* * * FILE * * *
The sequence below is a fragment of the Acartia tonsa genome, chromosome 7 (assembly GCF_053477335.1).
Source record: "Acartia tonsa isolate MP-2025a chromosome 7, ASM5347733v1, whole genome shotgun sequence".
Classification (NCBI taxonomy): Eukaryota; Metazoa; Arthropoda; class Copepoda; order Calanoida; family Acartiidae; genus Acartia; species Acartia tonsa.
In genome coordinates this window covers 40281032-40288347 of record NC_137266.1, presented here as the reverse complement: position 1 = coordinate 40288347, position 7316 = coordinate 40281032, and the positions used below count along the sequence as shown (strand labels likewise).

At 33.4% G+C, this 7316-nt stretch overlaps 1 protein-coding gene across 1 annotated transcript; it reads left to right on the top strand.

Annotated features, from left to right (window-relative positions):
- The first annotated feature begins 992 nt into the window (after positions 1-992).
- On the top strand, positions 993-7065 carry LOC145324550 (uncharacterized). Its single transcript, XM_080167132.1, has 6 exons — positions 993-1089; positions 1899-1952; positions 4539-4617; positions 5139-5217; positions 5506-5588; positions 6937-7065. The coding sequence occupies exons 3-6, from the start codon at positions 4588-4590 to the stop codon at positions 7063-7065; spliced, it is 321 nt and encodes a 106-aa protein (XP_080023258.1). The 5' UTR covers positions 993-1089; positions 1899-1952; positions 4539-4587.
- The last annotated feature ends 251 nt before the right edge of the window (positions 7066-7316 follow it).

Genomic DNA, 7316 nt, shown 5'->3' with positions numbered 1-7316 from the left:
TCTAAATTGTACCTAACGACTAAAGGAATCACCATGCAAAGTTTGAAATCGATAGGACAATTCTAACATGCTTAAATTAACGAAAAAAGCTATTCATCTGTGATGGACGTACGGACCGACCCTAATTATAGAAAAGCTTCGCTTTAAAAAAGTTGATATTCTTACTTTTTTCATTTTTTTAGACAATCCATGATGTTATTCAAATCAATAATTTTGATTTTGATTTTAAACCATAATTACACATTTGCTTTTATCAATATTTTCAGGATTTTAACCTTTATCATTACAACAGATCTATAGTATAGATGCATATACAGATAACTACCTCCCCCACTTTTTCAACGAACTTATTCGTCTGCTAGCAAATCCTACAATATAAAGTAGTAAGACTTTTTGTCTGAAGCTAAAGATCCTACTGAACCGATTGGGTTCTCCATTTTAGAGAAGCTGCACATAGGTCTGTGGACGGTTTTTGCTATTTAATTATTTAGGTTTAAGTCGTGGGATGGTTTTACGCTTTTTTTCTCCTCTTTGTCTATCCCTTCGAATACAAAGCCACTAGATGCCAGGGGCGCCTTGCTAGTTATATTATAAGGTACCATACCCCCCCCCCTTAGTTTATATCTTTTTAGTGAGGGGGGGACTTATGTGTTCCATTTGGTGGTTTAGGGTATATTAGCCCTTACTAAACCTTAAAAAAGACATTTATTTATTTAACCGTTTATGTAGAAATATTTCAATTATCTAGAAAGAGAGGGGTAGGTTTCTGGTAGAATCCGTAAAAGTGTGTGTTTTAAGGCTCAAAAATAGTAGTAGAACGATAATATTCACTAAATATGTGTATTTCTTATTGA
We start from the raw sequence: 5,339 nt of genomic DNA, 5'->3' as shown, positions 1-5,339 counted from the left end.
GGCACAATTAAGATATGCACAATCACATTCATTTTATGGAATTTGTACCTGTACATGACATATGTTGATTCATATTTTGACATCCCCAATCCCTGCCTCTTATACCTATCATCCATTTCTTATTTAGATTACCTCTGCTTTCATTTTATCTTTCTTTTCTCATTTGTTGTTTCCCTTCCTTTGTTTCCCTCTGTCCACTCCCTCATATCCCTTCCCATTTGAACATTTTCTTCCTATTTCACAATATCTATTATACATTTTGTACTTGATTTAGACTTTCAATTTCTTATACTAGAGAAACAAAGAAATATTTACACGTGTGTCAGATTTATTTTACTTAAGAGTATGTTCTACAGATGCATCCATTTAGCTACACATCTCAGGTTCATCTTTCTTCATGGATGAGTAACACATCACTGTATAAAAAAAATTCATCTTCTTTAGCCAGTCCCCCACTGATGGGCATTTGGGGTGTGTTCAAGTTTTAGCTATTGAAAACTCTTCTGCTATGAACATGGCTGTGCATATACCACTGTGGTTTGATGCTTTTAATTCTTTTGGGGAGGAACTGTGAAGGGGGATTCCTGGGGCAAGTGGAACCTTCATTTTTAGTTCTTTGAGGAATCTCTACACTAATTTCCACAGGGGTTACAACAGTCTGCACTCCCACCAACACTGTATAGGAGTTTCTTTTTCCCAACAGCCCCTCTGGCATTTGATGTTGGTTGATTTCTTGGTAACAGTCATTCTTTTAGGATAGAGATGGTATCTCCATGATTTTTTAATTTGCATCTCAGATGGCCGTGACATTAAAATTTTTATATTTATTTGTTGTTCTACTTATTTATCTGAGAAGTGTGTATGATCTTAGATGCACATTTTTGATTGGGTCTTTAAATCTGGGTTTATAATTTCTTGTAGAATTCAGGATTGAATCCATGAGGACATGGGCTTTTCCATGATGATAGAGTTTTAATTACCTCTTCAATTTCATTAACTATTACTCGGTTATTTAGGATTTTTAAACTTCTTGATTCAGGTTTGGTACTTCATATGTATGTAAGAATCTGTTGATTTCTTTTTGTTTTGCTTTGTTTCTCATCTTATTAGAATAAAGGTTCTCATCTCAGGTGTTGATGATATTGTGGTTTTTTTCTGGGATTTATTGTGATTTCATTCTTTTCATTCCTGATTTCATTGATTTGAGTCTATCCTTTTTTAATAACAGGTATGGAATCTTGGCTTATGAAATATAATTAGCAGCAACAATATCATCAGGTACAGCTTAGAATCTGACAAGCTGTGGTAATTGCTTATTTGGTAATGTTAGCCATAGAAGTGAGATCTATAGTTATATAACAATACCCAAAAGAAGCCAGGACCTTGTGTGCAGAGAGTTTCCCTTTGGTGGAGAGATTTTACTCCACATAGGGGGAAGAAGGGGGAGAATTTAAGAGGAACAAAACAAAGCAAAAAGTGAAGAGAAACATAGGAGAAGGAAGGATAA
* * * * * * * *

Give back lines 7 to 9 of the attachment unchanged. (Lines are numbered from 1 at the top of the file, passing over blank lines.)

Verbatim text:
- The first annotated feature begins 992 nt into the window (after positions 1-992).
- On the top strand, positions 993-7065 carry LOC145324550 (uncharacterized). Its single transcript, XM_080167132.1, has 6 exons — positions 993-1089; positions 1899-1952; positions 4539-4617; positions 5139-5217; positions 5506-5588; positions 6937-7065. The coding sequence occupies exons 3-6, from the start codon at positions 4588-4590 to the stop codon at positions 7063-7065; spliced, it is 321 nt and encodes a 106-aa protein (XP_080023258.1). The 5' UTR covers positions 993-1089; positions 1899-1952; positions 4539-4587.
- The last annotated feature ends 251 nt before the right edge of the window (positions 7066-7316 follow it).